“Cybersecurity and Infrastructure Security Agency Director Jen Easterly and Ambassador at Large for Cyberspace and Digital Policy Nathaniel Fick discussed their views on how AI stands to impact the international cybersecurity landscape during a Special Competitive Studies Project event on Tuesday.

“While not explicitly naming Congress as the regulatory source to manage burgeoning AI systems, Easterly did express the need for guidance to continue motivating innovation while simultaneously protecting individuals from algorithmic-based harms.

"'We need to look at a framework that enables us to protect it, but still take advantage of the amazing innovation,' she said.”

APNews.comHow Europe is leading the world in building guardrails around AI: “Authorities around the world are racing to draw up rules for artificial intelligence, including in the European Union, where draft legislation faced a pivotal moment on Thursday.

“A European Parliament committee voted to strengthen the flagship legislative proposal as it heads toward passage, part of a yearslong effort by Brussels to draw up guardrails for artificial intelligence. Those efforts have taken on more urgency as the rapid advances of chatbots like ChatGPT highlight benefits the emerging technology can bring — and the new perils it poses."

You can also take a look at the new European Union's AI Act website here.

Here is a description from the website: “The AI Act is a proposed European law on artificial intelligence (AI) — the first law on AI by a major regulator anywhere. The law assigns applications of AI to three risk categories. First, applications and systems that create an unacceptable risk, such as government-run social scoring of the type used in China, are banned. Second, high-risk applications, such as a CV-scanning tool that ranks job applicants, are subject to specific legal requirements. Lastly, applications not explicitly banned or listed as high-risk are largely left unregulated.”

The Washington Post (via faces a challenge from artificial intelligence’s rise: “Earlier this year, a sales director in India for tech security firm Zscaler got a call that seemed to be from the company’s chief executive.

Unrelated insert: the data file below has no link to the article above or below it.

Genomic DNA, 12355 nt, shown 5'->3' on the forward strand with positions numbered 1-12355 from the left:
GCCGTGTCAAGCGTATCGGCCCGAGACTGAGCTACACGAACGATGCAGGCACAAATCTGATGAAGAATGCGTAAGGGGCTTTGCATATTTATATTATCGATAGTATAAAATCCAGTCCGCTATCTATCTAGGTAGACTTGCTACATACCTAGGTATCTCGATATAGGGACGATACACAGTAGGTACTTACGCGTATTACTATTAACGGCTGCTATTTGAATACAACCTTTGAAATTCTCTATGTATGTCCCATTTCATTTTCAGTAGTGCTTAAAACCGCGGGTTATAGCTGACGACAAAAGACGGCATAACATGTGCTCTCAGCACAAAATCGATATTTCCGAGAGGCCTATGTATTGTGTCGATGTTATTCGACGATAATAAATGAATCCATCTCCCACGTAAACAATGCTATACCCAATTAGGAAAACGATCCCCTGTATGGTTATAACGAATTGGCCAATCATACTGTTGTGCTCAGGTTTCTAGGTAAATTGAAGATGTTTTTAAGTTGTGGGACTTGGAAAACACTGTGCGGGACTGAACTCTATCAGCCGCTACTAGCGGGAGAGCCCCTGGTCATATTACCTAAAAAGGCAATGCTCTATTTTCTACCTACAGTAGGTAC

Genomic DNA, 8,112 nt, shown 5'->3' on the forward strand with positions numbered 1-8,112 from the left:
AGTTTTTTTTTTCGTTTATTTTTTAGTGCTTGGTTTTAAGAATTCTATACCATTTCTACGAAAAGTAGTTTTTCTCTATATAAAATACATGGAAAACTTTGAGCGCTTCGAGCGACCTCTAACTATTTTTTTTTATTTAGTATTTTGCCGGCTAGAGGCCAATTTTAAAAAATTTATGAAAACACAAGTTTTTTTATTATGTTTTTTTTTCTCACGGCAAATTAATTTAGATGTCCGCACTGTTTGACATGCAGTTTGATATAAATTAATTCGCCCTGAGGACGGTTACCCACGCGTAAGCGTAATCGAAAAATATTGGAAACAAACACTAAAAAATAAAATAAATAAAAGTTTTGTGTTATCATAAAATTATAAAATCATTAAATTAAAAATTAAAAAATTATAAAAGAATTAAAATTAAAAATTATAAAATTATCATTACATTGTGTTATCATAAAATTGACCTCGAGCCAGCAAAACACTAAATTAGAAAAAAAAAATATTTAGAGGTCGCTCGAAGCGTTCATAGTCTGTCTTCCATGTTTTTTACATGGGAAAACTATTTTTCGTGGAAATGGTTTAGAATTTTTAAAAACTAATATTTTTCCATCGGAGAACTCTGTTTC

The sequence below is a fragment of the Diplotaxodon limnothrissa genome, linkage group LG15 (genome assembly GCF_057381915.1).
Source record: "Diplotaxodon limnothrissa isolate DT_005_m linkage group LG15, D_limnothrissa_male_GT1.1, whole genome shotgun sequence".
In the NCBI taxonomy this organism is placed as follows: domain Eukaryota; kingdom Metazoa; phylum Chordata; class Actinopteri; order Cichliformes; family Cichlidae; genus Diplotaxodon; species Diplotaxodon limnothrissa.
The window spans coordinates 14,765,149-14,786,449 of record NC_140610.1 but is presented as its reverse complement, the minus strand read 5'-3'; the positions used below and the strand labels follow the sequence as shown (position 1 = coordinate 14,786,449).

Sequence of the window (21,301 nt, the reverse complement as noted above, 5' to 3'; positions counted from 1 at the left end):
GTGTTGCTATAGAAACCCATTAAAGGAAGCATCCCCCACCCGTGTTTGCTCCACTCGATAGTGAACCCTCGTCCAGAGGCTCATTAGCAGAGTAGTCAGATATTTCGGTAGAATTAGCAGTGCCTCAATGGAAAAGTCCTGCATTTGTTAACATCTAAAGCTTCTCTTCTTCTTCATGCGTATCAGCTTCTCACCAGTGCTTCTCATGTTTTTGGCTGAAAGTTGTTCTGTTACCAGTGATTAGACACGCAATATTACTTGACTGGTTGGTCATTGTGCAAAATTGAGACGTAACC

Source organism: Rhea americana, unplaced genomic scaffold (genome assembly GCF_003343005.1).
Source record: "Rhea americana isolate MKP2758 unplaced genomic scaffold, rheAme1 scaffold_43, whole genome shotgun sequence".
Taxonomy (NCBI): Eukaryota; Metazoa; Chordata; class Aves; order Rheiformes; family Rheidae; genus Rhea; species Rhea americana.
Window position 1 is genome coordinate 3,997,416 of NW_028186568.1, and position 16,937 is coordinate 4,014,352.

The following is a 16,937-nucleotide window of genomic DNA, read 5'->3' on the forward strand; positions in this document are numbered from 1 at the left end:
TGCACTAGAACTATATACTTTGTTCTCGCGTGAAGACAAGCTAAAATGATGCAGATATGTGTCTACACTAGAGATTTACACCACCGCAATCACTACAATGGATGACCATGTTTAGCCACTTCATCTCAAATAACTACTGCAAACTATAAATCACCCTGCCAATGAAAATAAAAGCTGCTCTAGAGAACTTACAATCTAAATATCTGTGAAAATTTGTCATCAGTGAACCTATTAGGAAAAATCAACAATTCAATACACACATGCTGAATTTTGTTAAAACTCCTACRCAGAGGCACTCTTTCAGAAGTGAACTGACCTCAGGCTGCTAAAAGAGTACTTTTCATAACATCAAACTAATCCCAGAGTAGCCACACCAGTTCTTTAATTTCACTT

“As his cellphone displayed founder Jay Chaudhry’s picture, a familiar voice said, 'Hi, it’s Jay. I need you to do something for me,' before the call dropped. A follow-up text over WhatsApp explained why. 'I think I’m having poor network coverage as I am traveling at the moment. Is it okay to text here in the meantime?'

“Then the caller asked for assistance moving money to a bank in Singapore. Trying to help, the salesman went to his manager, who smelled a rat and turned the matter over to internal investigators. They determined that scammers had reconstituted Chaudhry’s voice from clips of his public remarks in an attempt to steal from the company.

“Chaudhry recounted the incident last month on the sidelines of the annual RSA cybersecurity conference in San Francisco, where concerns about the revolution in artificial intelligence dominated the conversation.”


I posted this article on LinkedIN recently from CNN on "Why the ‘Godfather of AI’ decided he had to ‘blow the whistle’ on the technology." I led the post with this comment: “A few years ago, I joined several colleagues in attempting to 'cut the Fear, Uncertainty and Doubt (FUD)' surrounding cybersecurity online. I still hold to that. But now ... Here comes AI FUD. Not sure what my view is on this yet, but what do you think about this scary article? Thoughts on this?”

The comments were all over the map, but many people do fear that we will not be able to control AI in a few years. Others agree with Bill Gates that fears are overblown. Everyone seems to agree that this is a work in progress and that the stakes are very high.

Regardless of industry voices expressing positive or negative opinions, it seems that this GenAI train continues to move forward and nothing will slow it down soon — unless a major issue hits the news.


Like many readers, I continue to learn more and more every day about this paradigm-breaking technology we call "GenAI," and how it is impacting, or will impact, different industries.

All across the globe experiments are unfolding, such as this hacker event which tests limits of the AI technology.

Yes, this is a work in progress for all of us.

My advice: Get on board this GenAI boat that is leaving the dock fast, at least to learn the new rules that are emerging for the tech and cyber industries. As I wrote in a blog back in January, there are serious concerns and much fact-checking needed, but ignoring this ChatGPT and GenAI trend would be a big mistake.
Daniel J. Lohrmann is an internationally recognized cybersecurity leader, technologist, keynote speaker and author.